Google’s outage on the UK’s hottest day of the year

clock measuring uptime

We’ve all heard the jokes about how us Brits can’t handle the hot weather but when the UK hit record highs in July this year, we have to admit that we really did struggle. No more so than our friends over at Google

Google isn’t a stranger to the occasional outage and website downtime, after seeing Google Maps go down in May earlier this year. But this time, the outage was apparently due to the soaring temperatures we were experiencing.

Where did this outage happen? 

Luckily for Google, this wasn’t a globally-felt outage and only UK-based. The Google Cloud data center in the capital initially reported the issue. 

Why did Google experience the outage? 

Google did acknowledge that there was an outage and claimed it was a “cooling failure” which we can only assume was due to the unprecedented 38 degree celsius heatwave.

This was Google’s full description as part of their incident report:


On Tuesday, 19 July 2022, a cooling failure in one of the buildings that hosts the zone europe-west2-a impacted multiple Google Cloud services. This resulted in some customers experiencing service unavailability for impacted products. The cooling system was repaired at 14:13 PDT, and we restored our services by 2022-07-20, 04:28 PDT. A small number of customers experienced residual effects which were fully mitigated by 2022-07-20, 21:20 PDT when we fully closed the incident. Preliminary root cause has been identified as multiple concurrent failures to our redundant cooling systems within one of the buildings that hosts the europe-west2-a zone for the europe-west2 region.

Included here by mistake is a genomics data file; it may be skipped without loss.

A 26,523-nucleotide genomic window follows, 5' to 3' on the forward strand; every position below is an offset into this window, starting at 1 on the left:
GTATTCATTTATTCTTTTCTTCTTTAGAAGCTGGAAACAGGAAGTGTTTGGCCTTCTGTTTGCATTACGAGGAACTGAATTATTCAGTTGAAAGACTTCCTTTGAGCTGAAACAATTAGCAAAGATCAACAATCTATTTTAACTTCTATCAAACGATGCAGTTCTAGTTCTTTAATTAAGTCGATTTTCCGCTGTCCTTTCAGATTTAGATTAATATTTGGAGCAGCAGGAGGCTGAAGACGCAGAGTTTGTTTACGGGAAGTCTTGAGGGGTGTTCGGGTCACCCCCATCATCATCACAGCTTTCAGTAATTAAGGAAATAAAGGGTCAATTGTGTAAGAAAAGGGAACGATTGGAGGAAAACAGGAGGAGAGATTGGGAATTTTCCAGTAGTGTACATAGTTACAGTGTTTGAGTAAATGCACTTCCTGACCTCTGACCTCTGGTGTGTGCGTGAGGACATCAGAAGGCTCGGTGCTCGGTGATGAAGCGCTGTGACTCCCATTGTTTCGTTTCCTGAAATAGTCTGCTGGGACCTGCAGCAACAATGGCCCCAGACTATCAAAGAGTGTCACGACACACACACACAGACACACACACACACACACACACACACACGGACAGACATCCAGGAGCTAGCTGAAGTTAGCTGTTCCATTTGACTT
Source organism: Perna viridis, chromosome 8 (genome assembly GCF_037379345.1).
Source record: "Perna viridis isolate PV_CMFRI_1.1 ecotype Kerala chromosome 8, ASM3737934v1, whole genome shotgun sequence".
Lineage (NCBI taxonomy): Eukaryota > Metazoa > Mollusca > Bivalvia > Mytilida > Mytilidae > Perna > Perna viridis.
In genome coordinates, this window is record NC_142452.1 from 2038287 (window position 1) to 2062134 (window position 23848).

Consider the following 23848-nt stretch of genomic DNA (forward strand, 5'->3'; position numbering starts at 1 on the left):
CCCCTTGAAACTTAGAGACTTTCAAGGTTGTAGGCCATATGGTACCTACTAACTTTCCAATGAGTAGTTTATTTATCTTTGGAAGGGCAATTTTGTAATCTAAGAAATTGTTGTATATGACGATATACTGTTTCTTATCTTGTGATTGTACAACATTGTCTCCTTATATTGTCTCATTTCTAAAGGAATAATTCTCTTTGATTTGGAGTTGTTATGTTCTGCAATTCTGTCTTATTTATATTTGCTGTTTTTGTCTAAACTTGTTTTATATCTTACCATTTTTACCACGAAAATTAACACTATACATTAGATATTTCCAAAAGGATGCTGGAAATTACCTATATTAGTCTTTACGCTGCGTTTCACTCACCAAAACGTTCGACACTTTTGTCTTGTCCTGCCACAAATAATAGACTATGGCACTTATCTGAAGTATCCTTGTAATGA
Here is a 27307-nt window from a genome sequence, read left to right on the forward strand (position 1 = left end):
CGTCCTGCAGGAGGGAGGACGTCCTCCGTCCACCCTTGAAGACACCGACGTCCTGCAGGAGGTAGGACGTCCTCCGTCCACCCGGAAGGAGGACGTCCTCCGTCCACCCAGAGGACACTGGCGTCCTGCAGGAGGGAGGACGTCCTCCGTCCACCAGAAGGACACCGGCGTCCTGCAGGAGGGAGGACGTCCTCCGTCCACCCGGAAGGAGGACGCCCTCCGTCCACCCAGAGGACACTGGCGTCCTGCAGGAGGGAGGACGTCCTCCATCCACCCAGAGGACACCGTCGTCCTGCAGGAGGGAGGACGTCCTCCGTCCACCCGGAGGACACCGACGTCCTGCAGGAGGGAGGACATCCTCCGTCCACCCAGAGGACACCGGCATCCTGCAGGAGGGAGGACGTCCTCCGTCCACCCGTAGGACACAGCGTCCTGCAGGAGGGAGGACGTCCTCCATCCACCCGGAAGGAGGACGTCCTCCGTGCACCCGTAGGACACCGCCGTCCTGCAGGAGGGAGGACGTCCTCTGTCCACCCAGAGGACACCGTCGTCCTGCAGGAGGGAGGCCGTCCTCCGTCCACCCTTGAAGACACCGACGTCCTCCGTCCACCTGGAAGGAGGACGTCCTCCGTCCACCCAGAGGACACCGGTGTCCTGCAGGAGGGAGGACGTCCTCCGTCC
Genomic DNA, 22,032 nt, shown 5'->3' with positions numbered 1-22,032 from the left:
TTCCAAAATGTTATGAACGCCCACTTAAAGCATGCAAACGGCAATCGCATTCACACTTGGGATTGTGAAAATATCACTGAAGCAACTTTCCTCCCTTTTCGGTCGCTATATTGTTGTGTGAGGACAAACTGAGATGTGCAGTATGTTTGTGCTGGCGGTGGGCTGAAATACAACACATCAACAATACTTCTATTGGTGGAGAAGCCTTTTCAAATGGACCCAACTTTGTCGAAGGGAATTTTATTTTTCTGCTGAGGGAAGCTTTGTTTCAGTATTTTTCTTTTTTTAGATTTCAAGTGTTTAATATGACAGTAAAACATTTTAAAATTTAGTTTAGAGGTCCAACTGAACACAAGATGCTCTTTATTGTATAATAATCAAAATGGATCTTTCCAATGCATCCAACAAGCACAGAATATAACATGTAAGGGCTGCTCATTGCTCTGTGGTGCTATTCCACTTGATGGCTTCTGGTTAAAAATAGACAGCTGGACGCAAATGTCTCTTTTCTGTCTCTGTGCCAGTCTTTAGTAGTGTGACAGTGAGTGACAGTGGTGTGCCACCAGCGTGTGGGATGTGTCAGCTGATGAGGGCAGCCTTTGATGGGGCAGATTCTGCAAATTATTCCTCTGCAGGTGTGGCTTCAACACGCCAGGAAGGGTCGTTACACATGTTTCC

How long did the outage last for? 

According to Google’s official report, the outage lasted for 1 day and 14 hours which is one of the longest outages that the goliath search engine has ever experienced, albeit not many users were affected.

Was Google the only one to experience an outage due to the heatwave? 

Surprisingly, Oracle also experienced a similar situation due the rising temperatures.

An online report from Oracle stated:

“As a result of unseasonal temperatures in the region, a subset of cooling infrastructure within the UK South (London) Data Centre experienced an issue. This led to a subset of our service infrastructure needed to be powered down to prevent uncontrolled hardware failures,” reads an Oracle Cloud status message

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